Many waste items provide important value before being tossed into a bin. Discarded plastic products, for example, originally serve as packaging to keep school lunches fresh, lightweight bottles for efficiently transporting fresh water to hard-to-reach areas, containers for soaps and detergents that facilitate hygiene – and much more.
From the wings and fuselage to the seats and overhead bins, petrochemicals have been increasingly relied upon to make passenger aircraft lighter and stronger, cutting fuel use and costs and making air travel more sustainable at a time when more people are flying than ever before.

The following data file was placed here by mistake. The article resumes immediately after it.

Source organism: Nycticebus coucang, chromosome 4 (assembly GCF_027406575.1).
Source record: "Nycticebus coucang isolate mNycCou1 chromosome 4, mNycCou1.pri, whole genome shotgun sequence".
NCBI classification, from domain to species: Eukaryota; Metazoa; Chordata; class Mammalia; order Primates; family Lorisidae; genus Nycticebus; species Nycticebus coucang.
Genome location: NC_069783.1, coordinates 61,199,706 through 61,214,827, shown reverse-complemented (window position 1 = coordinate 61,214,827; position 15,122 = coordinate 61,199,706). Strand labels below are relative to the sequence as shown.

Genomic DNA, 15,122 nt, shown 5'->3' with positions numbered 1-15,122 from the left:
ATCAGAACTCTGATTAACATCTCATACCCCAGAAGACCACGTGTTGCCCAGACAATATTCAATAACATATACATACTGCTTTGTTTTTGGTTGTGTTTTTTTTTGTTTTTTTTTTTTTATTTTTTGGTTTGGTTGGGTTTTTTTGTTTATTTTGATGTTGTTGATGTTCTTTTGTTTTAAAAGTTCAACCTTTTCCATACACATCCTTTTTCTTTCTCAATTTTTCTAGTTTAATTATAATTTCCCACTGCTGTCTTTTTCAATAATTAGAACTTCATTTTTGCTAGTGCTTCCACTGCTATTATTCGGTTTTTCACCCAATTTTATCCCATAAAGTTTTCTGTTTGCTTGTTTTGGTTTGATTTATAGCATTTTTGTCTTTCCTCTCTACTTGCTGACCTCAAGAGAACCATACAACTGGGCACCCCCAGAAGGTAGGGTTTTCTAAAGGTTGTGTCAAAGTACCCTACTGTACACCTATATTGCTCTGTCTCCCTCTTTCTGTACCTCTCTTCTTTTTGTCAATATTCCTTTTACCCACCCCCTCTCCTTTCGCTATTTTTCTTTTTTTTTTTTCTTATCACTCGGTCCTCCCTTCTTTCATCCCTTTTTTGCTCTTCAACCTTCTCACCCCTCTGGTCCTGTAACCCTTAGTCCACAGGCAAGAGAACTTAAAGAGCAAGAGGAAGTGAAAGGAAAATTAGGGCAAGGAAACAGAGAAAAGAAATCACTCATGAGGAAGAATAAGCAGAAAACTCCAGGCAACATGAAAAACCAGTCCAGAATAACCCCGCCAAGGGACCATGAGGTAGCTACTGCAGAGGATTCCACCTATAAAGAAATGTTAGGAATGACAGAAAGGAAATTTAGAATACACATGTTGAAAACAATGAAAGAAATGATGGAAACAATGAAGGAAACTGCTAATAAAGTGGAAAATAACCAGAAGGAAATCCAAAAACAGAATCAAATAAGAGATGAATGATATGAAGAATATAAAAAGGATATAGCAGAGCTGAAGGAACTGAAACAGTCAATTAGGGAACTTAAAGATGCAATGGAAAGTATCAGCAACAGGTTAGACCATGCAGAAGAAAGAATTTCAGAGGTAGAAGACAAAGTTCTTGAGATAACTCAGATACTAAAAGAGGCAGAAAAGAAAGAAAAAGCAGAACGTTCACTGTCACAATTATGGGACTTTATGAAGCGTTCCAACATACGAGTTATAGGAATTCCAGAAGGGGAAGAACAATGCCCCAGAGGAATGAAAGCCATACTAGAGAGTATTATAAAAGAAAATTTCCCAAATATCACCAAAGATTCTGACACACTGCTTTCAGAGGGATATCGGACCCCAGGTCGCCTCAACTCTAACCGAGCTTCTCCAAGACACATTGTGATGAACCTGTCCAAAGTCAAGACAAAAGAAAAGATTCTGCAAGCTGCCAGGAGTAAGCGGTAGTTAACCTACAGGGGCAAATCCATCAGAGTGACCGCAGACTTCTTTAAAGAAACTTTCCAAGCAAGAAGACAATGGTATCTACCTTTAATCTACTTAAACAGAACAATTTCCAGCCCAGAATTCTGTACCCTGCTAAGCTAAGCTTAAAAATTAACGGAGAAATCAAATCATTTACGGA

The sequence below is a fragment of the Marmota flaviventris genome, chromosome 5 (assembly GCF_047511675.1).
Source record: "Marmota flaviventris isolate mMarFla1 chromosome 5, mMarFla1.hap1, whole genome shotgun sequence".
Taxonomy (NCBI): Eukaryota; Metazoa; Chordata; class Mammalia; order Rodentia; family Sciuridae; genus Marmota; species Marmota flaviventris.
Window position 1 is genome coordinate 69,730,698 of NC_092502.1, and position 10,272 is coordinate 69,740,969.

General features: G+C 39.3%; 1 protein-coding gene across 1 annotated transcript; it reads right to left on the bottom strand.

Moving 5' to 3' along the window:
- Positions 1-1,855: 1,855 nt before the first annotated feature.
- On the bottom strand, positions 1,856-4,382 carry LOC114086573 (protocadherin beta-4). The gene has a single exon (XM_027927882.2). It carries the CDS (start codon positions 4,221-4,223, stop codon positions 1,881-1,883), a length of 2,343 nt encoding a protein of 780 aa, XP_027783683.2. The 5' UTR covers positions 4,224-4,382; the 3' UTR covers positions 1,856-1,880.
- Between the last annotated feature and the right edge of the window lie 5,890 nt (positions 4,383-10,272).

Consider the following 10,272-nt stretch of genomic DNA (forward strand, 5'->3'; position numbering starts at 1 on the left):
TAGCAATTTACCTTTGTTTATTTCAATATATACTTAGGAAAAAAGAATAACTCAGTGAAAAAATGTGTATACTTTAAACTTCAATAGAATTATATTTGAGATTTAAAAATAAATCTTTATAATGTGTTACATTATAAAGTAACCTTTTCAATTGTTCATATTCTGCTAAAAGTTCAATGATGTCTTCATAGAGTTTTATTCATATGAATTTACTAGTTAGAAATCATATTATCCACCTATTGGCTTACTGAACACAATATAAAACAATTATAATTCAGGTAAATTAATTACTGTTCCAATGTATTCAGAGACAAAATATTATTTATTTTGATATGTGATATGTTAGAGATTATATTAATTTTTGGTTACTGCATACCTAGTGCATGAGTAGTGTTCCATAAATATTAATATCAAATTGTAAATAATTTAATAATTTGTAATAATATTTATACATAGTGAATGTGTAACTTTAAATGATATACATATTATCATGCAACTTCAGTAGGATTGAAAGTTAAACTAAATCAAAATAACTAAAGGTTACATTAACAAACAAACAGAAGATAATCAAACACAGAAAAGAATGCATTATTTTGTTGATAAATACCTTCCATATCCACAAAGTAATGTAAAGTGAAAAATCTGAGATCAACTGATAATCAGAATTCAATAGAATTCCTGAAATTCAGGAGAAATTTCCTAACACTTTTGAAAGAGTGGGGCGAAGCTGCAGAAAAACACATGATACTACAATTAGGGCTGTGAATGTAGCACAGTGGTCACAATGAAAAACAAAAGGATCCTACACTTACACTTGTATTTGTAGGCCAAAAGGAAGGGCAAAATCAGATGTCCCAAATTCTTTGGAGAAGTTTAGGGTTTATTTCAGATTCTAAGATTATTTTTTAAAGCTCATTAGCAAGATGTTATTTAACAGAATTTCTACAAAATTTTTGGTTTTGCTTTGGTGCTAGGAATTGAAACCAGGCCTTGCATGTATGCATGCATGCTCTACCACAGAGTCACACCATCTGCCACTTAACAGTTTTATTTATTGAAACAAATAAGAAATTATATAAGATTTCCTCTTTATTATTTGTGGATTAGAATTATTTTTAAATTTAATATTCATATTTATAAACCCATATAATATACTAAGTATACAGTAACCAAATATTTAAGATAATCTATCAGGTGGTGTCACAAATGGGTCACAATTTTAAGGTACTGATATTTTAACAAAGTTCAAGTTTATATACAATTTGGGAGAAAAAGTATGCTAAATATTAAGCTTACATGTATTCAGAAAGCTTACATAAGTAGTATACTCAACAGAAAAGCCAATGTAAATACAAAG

With the rising demand for renewable energy in the United States, many are turning to solar power to meet their energy needs.
Rosemount, Minn. – The flame at the top of a 400-foot stack here at the Flint Hills Resources' Pine Bend refinery used to burn so brightly and so consistently that some say it was used to train pilots to land planes at the Minneapolis-St. Paul Airport.